Effect of Drafting Errors in ERISA Plans
In Young, an ERISA plan participant claimed that Verizon had miscalculated pension benefits owed to her as well benefits owed to a class of similarly situated plan participants. Under the Plan, benefits were to be calculated by using a "transition factor." Due to a drafting error, however, the Plan contained two references to the transition factor such that, if applied literally, some plan participants would receive much larger benefits. Plaintiff sought the more generous interpretation, while Verizon urged that the Plan be reformed to eliminate the error. The Seventh Circuit agreed with Verizon.
In analyzing whether an ERISA plan can be reformed to correct a drafting error, the court first noted that ERISA writings are strictly enforced. After considering previous decisions, the court concluded that the plan could be corrected if it "is shown, by clear and convincing evidence, to contain a scrivener's error that does not reflect the participants' reasonable expectations of benefits." In this particular case, the plan's drafting history left "little doubt" that the insertion of the second transition factor was a drafting error. Further, communications between Verizon and plan participants, including plan brochures and individual benefit estimates, showed that the parties intended for the transition factor to apply only once.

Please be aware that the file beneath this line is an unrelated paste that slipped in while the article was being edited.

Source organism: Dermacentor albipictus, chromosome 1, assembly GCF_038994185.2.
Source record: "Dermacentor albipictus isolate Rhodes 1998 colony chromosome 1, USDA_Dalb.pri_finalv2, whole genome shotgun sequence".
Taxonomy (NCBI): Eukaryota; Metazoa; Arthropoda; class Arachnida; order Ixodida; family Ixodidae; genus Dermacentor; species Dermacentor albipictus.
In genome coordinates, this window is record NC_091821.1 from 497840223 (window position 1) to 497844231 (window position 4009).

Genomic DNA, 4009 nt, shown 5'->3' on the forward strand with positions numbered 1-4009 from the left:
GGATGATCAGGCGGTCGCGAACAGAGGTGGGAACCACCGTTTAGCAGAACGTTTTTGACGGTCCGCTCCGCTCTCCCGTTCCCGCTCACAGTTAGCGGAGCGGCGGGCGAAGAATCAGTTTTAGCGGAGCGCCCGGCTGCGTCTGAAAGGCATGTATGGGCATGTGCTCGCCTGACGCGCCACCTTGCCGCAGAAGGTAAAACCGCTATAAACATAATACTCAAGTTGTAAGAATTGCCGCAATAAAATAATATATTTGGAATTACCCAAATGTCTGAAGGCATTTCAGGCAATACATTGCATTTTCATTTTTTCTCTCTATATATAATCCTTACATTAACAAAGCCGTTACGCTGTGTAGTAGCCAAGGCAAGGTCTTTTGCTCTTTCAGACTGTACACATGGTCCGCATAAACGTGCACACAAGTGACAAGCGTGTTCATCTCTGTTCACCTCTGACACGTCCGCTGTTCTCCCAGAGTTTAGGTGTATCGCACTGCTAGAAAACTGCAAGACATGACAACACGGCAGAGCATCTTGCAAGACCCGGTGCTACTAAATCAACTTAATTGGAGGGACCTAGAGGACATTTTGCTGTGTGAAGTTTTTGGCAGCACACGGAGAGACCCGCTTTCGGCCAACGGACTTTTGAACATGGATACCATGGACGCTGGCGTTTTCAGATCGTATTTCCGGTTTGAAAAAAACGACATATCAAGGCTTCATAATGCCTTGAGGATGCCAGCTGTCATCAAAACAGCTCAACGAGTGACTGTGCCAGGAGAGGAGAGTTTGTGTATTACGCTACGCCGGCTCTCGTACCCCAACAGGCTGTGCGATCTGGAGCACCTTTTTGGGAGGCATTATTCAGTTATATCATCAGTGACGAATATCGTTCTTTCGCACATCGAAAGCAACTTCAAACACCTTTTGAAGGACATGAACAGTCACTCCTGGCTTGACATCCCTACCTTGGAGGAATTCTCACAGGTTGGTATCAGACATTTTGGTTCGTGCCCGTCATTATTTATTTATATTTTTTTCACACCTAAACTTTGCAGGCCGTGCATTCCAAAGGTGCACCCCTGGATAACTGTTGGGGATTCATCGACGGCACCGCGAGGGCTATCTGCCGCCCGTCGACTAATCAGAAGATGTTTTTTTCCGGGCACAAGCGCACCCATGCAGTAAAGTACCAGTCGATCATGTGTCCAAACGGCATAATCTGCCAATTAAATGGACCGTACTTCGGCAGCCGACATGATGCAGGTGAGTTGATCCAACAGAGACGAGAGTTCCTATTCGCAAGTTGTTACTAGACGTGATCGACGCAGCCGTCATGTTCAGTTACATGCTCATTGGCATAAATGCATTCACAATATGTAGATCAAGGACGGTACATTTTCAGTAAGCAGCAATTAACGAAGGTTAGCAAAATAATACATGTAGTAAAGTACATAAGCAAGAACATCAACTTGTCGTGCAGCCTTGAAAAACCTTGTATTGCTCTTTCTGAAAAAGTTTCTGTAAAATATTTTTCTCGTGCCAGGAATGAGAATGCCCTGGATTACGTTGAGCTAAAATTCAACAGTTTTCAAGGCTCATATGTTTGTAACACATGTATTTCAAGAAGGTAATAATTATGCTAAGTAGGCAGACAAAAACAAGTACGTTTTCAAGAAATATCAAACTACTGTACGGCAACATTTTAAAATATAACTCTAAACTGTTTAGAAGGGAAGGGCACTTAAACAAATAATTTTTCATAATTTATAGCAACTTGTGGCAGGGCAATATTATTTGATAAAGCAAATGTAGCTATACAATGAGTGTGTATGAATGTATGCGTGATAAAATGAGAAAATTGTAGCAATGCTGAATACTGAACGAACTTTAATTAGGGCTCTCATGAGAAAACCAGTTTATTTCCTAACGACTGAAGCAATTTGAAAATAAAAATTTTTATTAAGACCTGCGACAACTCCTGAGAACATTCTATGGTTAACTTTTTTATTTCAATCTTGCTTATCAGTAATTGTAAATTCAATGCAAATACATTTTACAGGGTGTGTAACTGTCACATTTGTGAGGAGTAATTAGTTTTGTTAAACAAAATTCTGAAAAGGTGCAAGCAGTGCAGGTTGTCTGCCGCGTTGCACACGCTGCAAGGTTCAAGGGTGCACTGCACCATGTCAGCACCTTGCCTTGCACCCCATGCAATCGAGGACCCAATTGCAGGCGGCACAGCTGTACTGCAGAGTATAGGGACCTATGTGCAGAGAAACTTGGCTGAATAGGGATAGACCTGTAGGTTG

The court relieved Verizon of the effects of a very expensive drafting error. But it took Verizon over five years of costly litigation to secure this relief, and the outcome was not a foregone conclusion. Moreover, the court noted that Verizon had been negligent in failing to prevent the error and commented that it was "baffling that a major corporation would not invest greater resources to ensure accuracy" in the plan. Note also that other courts have reached different conclusions. E.g., Blackshear v. Reliance Standard Life Ins. Co., 509 F.3d 634 (4th Cir. 2007) (refusing to correct clerical error as it would deprive plan participants of already vested rights and undercut ERISA's aim of ensuring notice of benefits). Thus, while it is possible to reform plan documents to correct for some errors, drafters should continue to apply their craft with care.
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